Subpoena Contents Revealed
Details of a subpoena served on an aide to former N.C. House Speaker Richard Morgan show that federal investigators want information on two lobbyists and a political consultant.
The information was reported by The News & Observer of Raleigh Friday after the newspaper's attorney made a public records request to an attorney for Sabra Faires, Morgan's former chief of staff.
Information sought in the subpoena covers communications and campaign and financial ties between Faires and 26 individuals described as "relevant parties," among whom are Morgan, his former House co-speaker, Jim Black, and former Rep. Michael Decker of Forsyth County.
Morgan could not be reached for comment as this article was being prepared.
New names mentioned in the subpoena are those of Donald Beason, lobbyist for such companies as BellSouth, BB&T and Progress Energy; Jay Rouse, lobbyist for the N.C. Association of Electric Cooperatives, and Paul Shumaker, a political consultant to Morgan and his supporters.
The subpoena asks for information about two contributors to the political group known as the N.C. Republican Mainstream Comm-ittee, formed by Morgan and colleagues in 2004. S&M Brands contributed $100,000 to the committee, and the N.C. Beer and Wine Wholesalers Association gave about $12,000. Beer manufacturer Anheuser-Busch is said to have contributed $25,000.
The article by Observer staff writers Dan Kane and J. Andrew Curliss says that these contributions were made after the legislature cut a tax break for beer and wine wholesalers from the 2003 state budget. The break was estimated at $4 million annually. The Senate voted to restore some of the break, but the bill never made it out of the House. Then, after the contributions were made, the House voted for a partial restoration.
The article says that S&M made a contribution to the Mainstream Committee after "he (Morgan) had killed legislation that would have required the company and other small cigarette makers to contribute millions to a settlement fund that stemmed from a lawsuit the states had filed against the major cigarette companies."
Morgan has denied any wrongdoing during his nine terms in the state House of Representatives. He usually refers inquiries about his federal subpoena to his attorney.
Steve Smith, one of his attorneys, told the N&O that Morgan has been identified only as a witness.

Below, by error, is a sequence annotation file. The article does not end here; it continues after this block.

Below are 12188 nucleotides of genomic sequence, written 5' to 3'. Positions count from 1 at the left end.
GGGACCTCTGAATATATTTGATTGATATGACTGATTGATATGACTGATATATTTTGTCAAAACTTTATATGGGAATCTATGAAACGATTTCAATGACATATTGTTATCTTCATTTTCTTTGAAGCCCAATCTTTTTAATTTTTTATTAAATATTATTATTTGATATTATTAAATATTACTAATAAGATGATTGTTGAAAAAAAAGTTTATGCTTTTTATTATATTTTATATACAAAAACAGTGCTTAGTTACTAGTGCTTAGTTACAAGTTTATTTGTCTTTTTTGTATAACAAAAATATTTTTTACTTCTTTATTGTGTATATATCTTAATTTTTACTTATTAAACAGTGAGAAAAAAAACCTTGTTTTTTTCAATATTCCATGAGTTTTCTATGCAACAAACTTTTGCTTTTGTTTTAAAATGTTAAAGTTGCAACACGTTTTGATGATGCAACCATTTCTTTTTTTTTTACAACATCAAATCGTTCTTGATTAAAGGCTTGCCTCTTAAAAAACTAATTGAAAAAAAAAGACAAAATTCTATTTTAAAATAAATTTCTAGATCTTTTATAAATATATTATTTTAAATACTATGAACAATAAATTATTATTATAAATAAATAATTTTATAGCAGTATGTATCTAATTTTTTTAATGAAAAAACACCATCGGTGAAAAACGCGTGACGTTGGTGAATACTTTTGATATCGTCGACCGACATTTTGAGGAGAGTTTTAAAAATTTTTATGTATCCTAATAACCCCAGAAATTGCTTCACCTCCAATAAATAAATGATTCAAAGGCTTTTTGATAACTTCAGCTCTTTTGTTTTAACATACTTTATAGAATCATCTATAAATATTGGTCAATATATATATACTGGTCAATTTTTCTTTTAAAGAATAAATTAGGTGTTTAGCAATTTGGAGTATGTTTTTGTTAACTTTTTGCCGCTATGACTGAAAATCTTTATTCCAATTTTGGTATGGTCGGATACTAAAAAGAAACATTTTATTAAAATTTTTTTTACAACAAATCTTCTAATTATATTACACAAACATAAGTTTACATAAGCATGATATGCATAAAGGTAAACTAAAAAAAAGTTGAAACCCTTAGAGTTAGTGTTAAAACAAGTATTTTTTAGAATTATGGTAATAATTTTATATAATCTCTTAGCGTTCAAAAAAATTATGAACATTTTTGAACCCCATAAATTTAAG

"I can say that I don't know of anything that causes me any problems with Richard's activities," Smith said in response to an inquiry about the subpoena served on Faires. Smith said he has reviewed her subpoena.
Faires served as Morgan's attorney and chief of staff during his tenure as co-speaker of the House.
Former House Speaker Jim Black, a Mecklenburg County Democrat, has been charged with paying a $50,000 bribe to Michael Decker to persuade Decker to switch party registration from Republican to Democratic in order to give the Democrats a slight edge in the 2003-04 legislature. That change made possible the first-ever creation of a co-speakership, with a Democrat sharing that responsibility with a Republican.
Decker, a Forsyth County Republican, later switched back to the GOP. But by that time, it was too late. He had alienated voters back home, and he lost in the primary election the next year.
Decker has also entered a guilty plea to accepting the bribe.
Morgan was served with a subpoena in the fall and did testify before a federal grand jury in Raleigh. In an interview with The Pilot at that time, Morgan said the subpoena was politically motivated and that he had nothing to hide.
After his testimony before the grand jury, Morgan said he had answered all questions truthfully.
Morgan was defeated in the May primary election last year.
In addition to service as co-speaker and later speaker pro tempore in the House, Morgan held a number of powerful positions during his service in the legislature.
During the period that the Republicans were in power, he chaired the Rules Committee. He later served as House Republican leader.
More like this story